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dc.contributor.advisorButner, Bonita K., 1950-en
dc.contributor.authorPetri, Alexis Nicolle
dc.date.issued2012-08-27
dc.date.submitted2012 Summeren
dc.descriptionTitle from PDF of title page, viewed on August 27, 2012en
dc.descriptionDissertation advisor: Bonita Butneren
dc.descriptionVitaen
dc.descriptionIncludes bibliographic references (p. 255-270)en
dc.descriptionThesis (Ed.D.)--School of Education. University of Missouri--Kansas City, 2012en
dc.description.abstractThis study investigates service-learning from the community partners' perspective, especially in terms of reciprocity. As a central construct in the theory of service-learning, reciprocity for community partners is virtually unknown. Little scholarship exists that explains or explores the benefits and opportunity costs of service-learning. One purpose of this study is to help higher education become better informed about how communities contribute to the education of students involved in service-learning and how colleges and universities can take steps to ensure reciprocity. This qualitative study uses constructivist grounded theory to gain insight into the experiences of community partners with servicelearning at the collegiate level. The study sought to answer the following research questions: What are the community partners' experiences with higher education service-learning? Reciprocity is a definitional characteristic of service-learning. Do community organizations experience reciprocity when they partner with institutions of higher education for service-learning? How does higher education service-learning contribute to the community organizations where students do their service-learning? From the community partner perspective, what do their organizations contribute to student servicelearners? All twenty-four participants in the study are community partners for servicelearning associated with Rockhurst University. Individual interviews, Donor Edge organization profiles, and the Rockhurst University self-study for the Carnegie Elective Classification in Community Engagement were utilized for data collection and analysis. Keywords: service-learning, higher education, campus-community partnerships, reciprocity, mutual gain, community-based organizations, and nonprofit organizations.en_US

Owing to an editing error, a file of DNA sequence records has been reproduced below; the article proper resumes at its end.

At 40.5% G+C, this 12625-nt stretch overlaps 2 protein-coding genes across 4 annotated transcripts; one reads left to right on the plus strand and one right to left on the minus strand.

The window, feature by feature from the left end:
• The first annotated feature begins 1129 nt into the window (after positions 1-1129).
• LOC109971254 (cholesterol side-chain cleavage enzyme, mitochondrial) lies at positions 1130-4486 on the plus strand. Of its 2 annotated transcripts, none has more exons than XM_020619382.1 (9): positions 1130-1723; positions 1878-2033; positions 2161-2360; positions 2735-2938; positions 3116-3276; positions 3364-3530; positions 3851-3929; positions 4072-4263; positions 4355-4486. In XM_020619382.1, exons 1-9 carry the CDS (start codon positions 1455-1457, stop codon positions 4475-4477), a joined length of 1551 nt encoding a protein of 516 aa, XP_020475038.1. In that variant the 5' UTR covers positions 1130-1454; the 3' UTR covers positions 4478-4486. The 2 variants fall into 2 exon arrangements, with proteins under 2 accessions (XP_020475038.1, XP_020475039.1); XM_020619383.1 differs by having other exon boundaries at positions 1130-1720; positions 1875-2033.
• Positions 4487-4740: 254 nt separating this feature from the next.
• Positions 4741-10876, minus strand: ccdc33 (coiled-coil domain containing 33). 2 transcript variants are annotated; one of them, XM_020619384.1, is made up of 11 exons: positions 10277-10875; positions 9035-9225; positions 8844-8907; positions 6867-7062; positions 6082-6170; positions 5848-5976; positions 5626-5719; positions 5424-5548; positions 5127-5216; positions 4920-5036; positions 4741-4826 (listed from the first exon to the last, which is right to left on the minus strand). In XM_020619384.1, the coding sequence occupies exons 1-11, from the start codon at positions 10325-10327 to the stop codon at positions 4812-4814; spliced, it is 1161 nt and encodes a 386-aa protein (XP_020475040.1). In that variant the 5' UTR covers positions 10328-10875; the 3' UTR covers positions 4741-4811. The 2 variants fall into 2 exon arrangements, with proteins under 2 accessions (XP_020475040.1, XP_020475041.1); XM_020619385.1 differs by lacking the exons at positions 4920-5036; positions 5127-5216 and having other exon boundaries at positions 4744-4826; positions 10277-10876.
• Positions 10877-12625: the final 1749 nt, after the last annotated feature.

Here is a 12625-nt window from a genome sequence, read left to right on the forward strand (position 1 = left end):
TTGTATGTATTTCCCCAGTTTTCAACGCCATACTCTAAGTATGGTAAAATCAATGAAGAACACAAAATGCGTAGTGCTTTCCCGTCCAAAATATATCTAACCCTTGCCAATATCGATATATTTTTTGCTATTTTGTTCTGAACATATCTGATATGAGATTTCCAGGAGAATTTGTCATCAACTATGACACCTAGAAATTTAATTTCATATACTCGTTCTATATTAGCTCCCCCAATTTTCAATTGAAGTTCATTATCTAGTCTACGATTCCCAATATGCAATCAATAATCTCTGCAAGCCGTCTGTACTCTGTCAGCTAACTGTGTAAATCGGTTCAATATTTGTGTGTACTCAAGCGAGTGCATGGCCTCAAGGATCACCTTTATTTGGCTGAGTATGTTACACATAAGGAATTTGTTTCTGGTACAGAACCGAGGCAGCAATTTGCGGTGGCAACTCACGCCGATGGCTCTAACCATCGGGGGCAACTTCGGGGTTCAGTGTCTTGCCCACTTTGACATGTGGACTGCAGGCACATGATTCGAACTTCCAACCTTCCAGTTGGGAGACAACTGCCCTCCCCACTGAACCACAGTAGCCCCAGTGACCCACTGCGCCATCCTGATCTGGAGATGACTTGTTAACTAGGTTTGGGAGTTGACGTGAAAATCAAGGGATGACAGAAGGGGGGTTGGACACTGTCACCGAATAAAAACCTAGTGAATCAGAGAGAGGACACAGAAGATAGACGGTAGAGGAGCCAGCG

dc.description.tableofcontentsIntroduction -- Review of literature -- Methodology -- Findings -- Discussion -- Appendix A. Recruitment letter -- Appendix B. Recruitment flyer -- Appendix C. Recruitment telephone script -- Appendix D. Registration form -- Appendix E. Consent form -- Appendix F. Community conversation protocol -- Appendix G. Interview protocol -- Appendix H. Transcript review formen
dc.format.extentxvi, 272 pagesen
dc.identifier.urihttp://hdl.handle.net/10355/14963
dc.publisherUniversity of Missouri--Kansas Cityen
dc.subject.lcshService learningen
dc.subject.lcshCommunity and collegeen
dc.subject.otherDissertation -- University of Missouri--Kansas City -- Educationen
dc.titleReciprocal exchange: understanding the community partner perspective in higher education service-learningen_US
dc.typeThesisen_US
thesis.degree.disciplineEducationen
thesis.degree.grantorUniversity of Missouri--Kansas Cityen
thesis.degree.levelDoctoralen
thesis.degree.nameEd.D.en


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